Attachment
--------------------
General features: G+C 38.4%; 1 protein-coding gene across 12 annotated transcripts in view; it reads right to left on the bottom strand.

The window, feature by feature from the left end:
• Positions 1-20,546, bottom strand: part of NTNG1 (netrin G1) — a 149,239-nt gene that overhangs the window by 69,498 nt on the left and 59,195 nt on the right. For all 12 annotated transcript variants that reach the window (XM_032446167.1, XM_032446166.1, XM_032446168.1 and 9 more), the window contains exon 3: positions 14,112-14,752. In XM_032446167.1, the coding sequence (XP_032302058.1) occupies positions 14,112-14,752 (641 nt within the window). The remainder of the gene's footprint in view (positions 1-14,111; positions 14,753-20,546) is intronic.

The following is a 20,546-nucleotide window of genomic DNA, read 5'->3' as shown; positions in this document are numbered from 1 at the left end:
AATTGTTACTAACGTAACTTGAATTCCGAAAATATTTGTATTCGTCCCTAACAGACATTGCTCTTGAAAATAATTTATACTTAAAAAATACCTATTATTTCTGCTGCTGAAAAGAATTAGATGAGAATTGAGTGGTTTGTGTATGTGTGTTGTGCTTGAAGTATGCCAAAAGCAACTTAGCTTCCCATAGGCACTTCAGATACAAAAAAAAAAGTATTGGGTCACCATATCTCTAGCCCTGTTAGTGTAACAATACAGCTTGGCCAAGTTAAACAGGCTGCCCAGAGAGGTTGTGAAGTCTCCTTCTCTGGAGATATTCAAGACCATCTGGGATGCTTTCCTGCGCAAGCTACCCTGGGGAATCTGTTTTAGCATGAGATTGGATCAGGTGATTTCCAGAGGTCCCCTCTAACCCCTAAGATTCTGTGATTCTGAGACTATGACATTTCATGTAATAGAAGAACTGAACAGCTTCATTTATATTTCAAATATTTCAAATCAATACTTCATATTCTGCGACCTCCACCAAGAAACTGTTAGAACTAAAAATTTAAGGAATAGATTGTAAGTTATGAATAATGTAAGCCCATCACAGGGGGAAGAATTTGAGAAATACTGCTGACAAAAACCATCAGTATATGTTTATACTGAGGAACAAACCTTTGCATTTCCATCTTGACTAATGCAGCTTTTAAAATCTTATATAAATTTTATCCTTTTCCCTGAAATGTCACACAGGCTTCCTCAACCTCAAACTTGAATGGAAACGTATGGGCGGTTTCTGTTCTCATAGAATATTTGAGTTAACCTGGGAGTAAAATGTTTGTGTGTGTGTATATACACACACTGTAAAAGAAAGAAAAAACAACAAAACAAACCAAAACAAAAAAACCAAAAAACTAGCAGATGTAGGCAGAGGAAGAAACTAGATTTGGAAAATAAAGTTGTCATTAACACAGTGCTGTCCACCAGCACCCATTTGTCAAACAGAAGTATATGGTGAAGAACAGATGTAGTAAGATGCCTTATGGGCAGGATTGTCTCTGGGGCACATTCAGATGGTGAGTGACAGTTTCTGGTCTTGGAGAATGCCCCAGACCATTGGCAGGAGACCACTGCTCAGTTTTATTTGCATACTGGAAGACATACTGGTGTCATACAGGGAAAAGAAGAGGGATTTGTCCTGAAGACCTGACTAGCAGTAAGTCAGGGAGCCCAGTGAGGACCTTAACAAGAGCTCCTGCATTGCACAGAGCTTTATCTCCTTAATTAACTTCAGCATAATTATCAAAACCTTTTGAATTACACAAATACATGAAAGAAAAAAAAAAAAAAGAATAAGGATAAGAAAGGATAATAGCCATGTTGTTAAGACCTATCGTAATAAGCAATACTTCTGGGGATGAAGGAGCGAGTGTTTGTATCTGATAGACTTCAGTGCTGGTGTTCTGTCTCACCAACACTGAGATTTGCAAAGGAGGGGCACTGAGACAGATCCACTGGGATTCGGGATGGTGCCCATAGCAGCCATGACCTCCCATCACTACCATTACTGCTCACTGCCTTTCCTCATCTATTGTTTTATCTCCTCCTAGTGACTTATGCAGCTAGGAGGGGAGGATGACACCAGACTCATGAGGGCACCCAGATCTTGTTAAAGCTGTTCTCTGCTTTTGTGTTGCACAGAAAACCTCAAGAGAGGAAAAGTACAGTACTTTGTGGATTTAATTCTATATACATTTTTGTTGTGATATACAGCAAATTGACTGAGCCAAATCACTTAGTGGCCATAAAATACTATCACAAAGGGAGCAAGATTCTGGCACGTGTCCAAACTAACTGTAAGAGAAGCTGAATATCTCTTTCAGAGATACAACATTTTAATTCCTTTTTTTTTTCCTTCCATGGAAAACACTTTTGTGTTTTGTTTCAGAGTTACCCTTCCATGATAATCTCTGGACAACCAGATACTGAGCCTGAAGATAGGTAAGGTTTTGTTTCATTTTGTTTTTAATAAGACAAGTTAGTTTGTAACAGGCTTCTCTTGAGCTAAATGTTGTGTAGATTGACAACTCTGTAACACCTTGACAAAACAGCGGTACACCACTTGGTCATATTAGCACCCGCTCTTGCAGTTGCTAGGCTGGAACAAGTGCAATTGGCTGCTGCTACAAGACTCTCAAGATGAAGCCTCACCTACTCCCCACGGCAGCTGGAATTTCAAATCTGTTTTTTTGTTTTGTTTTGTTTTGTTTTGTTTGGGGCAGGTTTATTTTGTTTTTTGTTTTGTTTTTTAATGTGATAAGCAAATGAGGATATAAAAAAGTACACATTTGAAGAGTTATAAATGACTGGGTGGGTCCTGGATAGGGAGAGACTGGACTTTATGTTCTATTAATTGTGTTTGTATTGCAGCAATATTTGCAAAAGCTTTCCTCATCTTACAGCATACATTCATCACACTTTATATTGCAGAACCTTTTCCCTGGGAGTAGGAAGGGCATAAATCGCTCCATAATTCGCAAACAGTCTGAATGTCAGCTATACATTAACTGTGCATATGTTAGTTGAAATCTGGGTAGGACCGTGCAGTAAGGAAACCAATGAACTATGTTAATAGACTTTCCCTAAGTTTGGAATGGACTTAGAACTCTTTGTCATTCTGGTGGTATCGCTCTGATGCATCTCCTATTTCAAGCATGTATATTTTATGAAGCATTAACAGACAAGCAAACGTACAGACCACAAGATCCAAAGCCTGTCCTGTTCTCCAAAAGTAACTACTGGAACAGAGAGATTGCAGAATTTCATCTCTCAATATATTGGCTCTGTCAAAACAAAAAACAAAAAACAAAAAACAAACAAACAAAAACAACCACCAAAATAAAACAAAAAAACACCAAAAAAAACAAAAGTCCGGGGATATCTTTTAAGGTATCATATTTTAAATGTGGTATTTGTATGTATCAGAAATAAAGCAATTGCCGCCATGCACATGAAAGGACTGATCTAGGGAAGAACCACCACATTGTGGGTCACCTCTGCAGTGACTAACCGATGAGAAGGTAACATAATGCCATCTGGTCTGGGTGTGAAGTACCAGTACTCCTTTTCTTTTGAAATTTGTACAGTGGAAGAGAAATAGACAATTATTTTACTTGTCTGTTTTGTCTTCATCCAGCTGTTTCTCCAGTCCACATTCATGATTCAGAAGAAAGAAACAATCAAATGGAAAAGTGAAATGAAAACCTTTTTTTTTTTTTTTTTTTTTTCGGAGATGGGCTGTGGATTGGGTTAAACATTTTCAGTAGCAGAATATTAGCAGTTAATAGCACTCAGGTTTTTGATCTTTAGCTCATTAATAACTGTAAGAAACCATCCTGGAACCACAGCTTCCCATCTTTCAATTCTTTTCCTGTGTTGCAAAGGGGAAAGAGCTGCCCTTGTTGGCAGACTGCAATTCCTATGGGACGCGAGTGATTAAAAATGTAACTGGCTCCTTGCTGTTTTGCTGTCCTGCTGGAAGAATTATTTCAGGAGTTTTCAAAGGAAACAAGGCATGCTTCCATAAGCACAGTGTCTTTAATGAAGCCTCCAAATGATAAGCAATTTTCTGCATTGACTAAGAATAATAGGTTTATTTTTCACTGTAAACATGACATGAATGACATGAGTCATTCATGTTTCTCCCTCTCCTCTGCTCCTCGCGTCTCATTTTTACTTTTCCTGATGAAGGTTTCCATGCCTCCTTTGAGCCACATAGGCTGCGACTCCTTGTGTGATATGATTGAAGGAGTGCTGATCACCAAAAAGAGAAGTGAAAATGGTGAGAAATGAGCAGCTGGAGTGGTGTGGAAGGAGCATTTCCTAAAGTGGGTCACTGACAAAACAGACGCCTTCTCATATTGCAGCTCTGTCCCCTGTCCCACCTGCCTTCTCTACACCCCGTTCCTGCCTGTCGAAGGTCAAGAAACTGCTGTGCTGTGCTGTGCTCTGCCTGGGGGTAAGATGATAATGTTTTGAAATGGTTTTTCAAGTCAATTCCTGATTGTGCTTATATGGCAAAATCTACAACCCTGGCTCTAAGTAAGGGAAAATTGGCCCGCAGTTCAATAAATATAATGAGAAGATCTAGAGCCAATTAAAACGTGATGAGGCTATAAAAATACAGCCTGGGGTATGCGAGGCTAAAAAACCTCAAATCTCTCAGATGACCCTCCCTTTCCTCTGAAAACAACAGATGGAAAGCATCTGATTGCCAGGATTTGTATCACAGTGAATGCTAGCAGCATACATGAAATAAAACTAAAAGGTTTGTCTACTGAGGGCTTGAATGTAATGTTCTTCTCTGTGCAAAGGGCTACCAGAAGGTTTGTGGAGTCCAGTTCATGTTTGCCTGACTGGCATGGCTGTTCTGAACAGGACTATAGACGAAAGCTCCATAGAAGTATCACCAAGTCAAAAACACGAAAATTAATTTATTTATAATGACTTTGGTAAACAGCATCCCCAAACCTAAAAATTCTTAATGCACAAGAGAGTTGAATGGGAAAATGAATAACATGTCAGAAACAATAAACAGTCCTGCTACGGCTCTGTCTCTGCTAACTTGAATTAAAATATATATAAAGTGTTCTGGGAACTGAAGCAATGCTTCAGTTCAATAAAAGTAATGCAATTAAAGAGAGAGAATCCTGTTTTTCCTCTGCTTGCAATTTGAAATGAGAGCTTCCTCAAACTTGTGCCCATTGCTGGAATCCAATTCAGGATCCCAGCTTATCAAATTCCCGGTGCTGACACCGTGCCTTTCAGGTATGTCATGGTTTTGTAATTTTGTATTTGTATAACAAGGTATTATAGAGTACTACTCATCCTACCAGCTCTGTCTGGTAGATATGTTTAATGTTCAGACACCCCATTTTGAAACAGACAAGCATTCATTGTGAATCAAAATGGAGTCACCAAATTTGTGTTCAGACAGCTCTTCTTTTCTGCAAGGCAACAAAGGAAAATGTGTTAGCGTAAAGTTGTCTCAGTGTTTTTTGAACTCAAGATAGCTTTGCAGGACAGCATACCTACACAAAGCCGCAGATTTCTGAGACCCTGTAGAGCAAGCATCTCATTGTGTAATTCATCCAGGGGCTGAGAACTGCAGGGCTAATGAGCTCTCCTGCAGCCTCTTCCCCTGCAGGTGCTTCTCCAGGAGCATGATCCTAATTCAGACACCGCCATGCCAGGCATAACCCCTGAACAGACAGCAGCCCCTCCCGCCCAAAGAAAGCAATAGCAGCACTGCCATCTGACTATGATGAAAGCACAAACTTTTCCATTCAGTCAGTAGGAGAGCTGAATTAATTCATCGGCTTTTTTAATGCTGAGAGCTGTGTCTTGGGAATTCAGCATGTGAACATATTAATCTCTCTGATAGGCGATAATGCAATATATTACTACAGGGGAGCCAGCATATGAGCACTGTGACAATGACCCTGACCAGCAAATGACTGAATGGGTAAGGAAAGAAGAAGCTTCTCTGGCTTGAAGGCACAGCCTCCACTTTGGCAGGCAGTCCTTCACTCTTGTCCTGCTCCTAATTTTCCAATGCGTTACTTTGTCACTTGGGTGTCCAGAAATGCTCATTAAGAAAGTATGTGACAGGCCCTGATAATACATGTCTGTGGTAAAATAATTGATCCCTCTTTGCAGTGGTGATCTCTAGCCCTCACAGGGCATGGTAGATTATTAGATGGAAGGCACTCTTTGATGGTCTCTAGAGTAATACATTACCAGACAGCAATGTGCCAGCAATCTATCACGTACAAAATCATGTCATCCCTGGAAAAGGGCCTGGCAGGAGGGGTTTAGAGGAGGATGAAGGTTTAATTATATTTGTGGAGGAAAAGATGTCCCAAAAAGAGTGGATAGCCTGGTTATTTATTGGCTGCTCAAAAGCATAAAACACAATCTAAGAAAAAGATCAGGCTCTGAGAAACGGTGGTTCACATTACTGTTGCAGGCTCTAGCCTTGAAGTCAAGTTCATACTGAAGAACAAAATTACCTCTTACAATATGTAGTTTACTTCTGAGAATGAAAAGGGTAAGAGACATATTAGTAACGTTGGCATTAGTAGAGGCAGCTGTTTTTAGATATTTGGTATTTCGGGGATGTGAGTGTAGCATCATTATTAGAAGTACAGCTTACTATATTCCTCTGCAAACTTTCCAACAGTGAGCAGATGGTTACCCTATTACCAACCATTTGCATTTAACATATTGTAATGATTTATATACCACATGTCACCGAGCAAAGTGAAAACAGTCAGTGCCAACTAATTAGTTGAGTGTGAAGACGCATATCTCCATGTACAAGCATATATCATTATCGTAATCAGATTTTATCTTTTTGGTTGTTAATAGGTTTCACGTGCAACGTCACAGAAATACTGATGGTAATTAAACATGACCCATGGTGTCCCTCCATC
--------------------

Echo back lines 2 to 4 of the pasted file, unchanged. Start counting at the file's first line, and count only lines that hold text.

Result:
The window, feature by feature from the left end:
• Positions 1-20,546, bottom strand: part of NTNG1 (netrin G1) — a 149,239-nt gene that overhangs the window by 69,498 nt on the left and 59,195 nt on the right. For all 12 annotated transcript variants that reach the window (XM_032446167.1, XM_032446166.1, XM_032446168.1 and 9 more), the window contains exon 3: positions 14,112-14,752. In XM_032446167.1, the coding sequence (XP_032302058.1) occupies positions 14,112-14,752 (641 nt within the window). The remainder of the gene's footprint in view (positions 1-14,111; positions 14,753-20,546) is intronic.

The following is a 20,546-nucleotide window of genomic DNA, read 5'->3' as shown; positions in this document are numbered from 1 at the left end: